This paper describes an algorithm for computing two-dimensional transonic, inviscid flows. The solution procedure uses an explicit Runge-Kutta time marching, finite volume scheme. The computational grid is an irregular triangulation. The algorithm can be applied to arbitrary two-dimensional geometries. When used for analyzing flows in blade rows, terms representing the effects of changes in streamsheet thickness and radius, and the effects of rotation, are included. The solution is begun on a coarse grid, and grid points are added adaptively during the solution process, using criteria such as pressure and velocity gradients.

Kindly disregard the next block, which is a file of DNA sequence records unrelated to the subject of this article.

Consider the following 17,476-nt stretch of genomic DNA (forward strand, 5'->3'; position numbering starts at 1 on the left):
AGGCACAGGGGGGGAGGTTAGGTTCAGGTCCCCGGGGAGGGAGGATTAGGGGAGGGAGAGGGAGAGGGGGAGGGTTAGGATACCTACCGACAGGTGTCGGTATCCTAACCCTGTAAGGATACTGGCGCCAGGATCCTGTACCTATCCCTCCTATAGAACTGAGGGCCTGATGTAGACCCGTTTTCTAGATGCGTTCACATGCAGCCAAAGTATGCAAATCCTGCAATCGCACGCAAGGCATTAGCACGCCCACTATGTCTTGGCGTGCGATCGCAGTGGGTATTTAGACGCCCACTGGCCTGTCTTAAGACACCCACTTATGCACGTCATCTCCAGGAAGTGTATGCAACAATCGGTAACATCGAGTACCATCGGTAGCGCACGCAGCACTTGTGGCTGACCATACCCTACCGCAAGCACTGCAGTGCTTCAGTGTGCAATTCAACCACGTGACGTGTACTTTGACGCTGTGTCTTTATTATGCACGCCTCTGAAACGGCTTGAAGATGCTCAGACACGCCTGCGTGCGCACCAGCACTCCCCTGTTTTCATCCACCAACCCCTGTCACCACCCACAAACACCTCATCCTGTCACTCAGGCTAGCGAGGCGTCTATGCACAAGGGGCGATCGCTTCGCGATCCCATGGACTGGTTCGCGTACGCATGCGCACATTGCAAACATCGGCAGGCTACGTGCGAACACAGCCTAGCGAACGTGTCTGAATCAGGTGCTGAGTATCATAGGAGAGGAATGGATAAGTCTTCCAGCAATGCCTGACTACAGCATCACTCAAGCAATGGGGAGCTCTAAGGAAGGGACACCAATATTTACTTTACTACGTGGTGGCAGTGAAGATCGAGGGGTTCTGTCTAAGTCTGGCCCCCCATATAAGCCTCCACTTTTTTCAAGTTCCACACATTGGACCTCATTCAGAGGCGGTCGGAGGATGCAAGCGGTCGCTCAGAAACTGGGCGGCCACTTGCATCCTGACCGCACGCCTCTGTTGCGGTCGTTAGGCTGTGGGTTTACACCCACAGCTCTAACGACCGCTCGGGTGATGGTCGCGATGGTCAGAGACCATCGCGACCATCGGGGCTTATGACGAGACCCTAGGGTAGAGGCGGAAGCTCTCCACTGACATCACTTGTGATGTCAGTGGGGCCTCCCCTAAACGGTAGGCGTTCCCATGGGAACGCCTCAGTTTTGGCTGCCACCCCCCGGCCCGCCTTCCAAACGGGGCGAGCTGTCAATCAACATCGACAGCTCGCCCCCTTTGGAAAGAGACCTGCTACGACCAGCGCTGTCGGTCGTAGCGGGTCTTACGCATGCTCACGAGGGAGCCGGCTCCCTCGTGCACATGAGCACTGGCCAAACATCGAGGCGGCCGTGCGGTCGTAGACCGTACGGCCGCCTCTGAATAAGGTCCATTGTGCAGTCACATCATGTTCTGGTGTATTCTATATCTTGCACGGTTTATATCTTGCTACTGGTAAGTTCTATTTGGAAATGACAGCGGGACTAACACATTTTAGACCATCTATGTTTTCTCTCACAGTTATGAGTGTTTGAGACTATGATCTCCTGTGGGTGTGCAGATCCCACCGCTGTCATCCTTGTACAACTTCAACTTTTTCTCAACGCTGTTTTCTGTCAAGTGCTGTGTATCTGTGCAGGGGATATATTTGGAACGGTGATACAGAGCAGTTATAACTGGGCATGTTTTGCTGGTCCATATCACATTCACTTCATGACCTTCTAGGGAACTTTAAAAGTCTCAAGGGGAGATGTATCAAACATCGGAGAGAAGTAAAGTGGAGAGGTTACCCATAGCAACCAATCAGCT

Advantages claimed for this approach are (a) the capability of handling arbitrary geometries (e.g., multiple, dissimilar blades), (b) the ability to resolve small-scale features (e.g., flows around leading edges, shocks) with arbitrary precision, and (c) freedom from the necessity of generating “good” grids (the algorithm generates its own grid, given an initial coarse grid).

Solutions are presented for several examples that illustrate the usefulness of the algorithm.